Youth Group Security

Happy teen members of a youth group

Whether you are working with a group of seven or 170 teens, their parents have placed their trust in you, making youth group security an essential issue.

Ideas for Ensuring Youth Group Security

You can ensure the security of your group with a bit of forethought and planning.

Arrival

Security starts when youth group members arrive and doesn't end until everyone has safely left the premises. Make sure the parking lot and entranceways are well-lit. Set up car pools or groups of people walking home to the same neighborhood to further ensure that everyone arrives home safely.

Youth groups can take a cue from schools in protecting the young people in their care. Provide photo identification badges to all workers and volunteers. Require all visitors to report to a main office, reception desk, or other central location. This will make it easier to spot unauthorized guests. Along with the badges, you may want to create a single point of entry to further monitor traffic.

Depending on their needs, some groups may go so far as to hire a security guard. Security guards aren't just for high-crime locations. They can provide an authoritative presence in any group and extra help if an incident occurs. However, sometimes a friendly face at the front entrance is all you need. It provides attendees with a warm welcome while also letting potential troublemakers know they've been noticed.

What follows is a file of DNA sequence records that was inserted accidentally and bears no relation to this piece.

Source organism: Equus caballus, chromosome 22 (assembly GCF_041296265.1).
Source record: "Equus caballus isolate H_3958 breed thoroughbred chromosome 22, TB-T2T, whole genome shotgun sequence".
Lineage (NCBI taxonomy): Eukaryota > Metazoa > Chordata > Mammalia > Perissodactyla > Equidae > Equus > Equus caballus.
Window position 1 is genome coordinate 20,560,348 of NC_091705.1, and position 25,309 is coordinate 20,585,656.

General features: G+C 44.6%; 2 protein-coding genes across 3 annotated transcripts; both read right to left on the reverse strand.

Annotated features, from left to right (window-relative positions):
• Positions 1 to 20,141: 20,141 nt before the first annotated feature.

Facilities

Make sure the building doesn't provide hiding places for teens to sneak off to. Although some teens have innocent intentions and just want to get away from the larger group, these spaces may be used as the location for a fight or by someone looking to spend some time alone with a boyfriend or girlfriend. Lock unused classrooms and keep the lights on in all hallways.

Obey all fire codes. Make sure there is a working sprinkler system and an appropriate number of fire extinguishers. In addition, make sure that all youth group leaders are aware of their location and comfortable with their use. If you light candles, such as during a prayer or reflection time, don't leave them unattended. Don't block exits and don't exceed the recommended occupancy of a room, even if it means changing your plans or finding a new venue for a large event.

In case of an emergency, access to phones is essential. Although most people have a cell phone handy, it is still a good idea to have a phone in as many meeting and activity rooms as possible. This will make sure you get the help you need when you need it.

Planning

  • Keep the group occupied. Boredom often leads to mischief. If they are presented with a constant schedule of youth group activities, teens won't have a chance to get in trouble.
  • Provide plenty of adult supervision. In addition to increasing youth group security, this will provide additional role models and listening ears for teens.
  • Be prepared for medical emergencies. A well-stocked first aid kit is your first line of defense. Encourage or require workers to become trained in CPR and basic first aid.
  • Have a plan in place for weather-related emergencies, such as tornado warnings. Post this information in each room, and consider having a drill, such as those planned by schools, to inform youth group members of the procedures.

Whether they are religious in nature or community-based, such as the Boys and Girls Club, youth groups provide teens with a structured place in which to interact with their peers. By keeping security concerns in mind, adults can provide a safe experience that's guaranteed to provide lasting memories for all the right reasons.

Youth Group Security